• that benchmarking was based on how much was produced compared to the prior year without considering how it was done (and what it cost),
  • for a period some mines were forced to acquire equipment that was available rather than what they really needed.
  • Talent shortages meant less skilled persons were used to run the equipment.
  • In some instances, similar mines in similar locations had almost half the productivity of others. They should ask themselves why.

I’d add that a major cost of machinery is depreciation and interest costs, and many times there are cost savings available by maintaining existing machinery rather than replacing it with new. RD Williams can help with providing excellent used machines to overcome these cost problems. We can also help reduce another major cost (maintenance) by providing you with competitive top-quality parts and components to help give you an edge. Smart businesses are making these adjustments now, and as an Industry, we should be able to right some of these issues, so we have a strong and sustainable Mining industry for the future.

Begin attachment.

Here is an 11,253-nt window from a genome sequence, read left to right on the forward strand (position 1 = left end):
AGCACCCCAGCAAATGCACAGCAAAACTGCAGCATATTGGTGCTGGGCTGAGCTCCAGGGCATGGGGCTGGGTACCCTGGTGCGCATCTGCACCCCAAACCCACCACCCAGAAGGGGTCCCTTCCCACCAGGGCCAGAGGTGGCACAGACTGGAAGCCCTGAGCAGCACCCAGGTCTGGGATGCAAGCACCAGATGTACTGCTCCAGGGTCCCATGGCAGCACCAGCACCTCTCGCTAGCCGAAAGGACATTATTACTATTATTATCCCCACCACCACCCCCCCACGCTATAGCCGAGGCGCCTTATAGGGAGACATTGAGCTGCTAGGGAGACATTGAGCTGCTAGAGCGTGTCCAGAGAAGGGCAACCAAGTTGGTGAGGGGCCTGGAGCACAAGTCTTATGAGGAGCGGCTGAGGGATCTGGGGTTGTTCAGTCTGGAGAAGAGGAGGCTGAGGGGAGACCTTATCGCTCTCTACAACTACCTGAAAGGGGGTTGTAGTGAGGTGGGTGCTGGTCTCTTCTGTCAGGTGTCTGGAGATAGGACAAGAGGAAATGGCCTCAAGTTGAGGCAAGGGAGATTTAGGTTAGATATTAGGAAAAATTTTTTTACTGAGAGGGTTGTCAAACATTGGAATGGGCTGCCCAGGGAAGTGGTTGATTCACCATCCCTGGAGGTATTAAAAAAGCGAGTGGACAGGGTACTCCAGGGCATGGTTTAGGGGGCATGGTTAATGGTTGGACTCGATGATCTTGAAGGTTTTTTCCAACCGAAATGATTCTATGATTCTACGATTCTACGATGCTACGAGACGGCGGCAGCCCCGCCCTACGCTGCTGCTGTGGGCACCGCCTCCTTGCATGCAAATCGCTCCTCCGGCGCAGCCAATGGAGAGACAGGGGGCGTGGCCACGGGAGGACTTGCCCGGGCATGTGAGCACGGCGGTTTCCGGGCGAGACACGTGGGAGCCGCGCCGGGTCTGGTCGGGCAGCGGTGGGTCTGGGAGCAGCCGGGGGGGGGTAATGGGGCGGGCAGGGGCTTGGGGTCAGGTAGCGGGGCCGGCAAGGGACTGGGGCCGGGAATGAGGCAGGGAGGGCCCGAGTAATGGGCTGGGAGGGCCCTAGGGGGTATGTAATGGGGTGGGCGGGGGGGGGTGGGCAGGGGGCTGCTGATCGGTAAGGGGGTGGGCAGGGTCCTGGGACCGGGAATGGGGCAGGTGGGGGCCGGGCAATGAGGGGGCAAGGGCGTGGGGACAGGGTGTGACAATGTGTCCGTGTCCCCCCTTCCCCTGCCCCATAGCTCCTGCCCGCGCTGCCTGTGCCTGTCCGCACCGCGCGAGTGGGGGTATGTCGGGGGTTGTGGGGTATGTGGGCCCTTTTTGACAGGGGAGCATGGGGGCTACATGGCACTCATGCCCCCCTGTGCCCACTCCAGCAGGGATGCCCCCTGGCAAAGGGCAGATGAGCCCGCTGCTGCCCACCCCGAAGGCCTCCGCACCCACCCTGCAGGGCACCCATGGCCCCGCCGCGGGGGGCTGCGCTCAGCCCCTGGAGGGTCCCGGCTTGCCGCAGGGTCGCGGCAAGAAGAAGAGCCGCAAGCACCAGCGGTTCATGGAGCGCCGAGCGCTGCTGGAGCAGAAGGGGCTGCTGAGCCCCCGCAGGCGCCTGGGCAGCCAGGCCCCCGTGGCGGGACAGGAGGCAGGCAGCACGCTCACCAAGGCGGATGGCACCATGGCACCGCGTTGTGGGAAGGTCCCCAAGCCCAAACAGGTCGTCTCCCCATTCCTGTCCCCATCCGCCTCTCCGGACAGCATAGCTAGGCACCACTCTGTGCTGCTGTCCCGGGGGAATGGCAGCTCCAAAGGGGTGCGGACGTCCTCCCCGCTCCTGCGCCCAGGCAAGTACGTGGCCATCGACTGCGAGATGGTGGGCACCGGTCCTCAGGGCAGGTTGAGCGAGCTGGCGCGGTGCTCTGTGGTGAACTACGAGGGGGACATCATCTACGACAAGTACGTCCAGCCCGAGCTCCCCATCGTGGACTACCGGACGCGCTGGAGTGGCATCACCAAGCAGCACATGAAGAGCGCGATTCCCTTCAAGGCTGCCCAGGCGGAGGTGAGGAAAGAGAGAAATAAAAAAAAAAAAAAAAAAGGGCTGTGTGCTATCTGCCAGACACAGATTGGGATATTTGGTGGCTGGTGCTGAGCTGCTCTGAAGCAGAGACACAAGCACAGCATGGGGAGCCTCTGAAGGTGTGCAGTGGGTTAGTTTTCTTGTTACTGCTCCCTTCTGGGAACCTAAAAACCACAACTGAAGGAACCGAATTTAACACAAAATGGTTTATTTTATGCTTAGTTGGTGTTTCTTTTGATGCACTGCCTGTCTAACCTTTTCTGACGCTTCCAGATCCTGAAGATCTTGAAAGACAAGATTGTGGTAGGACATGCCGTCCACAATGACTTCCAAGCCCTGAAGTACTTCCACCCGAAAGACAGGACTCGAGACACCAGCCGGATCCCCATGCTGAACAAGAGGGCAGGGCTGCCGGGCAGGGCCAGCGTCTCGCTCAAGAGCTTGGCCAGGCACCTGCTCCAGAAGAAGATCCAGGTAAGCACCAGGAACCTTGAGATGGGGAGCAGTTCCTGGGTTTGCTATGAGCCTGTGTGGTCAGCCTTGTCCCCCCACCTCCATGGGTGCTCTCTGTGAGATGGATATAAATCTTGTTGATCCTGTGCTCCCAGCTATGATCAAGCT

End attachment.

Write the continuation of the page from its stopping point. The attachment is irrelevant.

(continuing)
Bad news sells, while good news stays under the sheets!

Reading the daily paper is depressing. The covers are dominated by negative headlines. But when you look under the sheets, there are largely positive messages out there. Here are some, in case you fell for the shock titles:

  • 109,900 new jobs have been created in Australia in the seven months from January 2014. The reason the Unemployment rate increased is due to changes to the participation rate, that is, trying to get people off welfare and into meaningful employment.
  • Inflation is steady, interest rates have been at record lows and are expected to stay there, Business lending is up 12.1%, and construction lending is up 7.6% in the last year.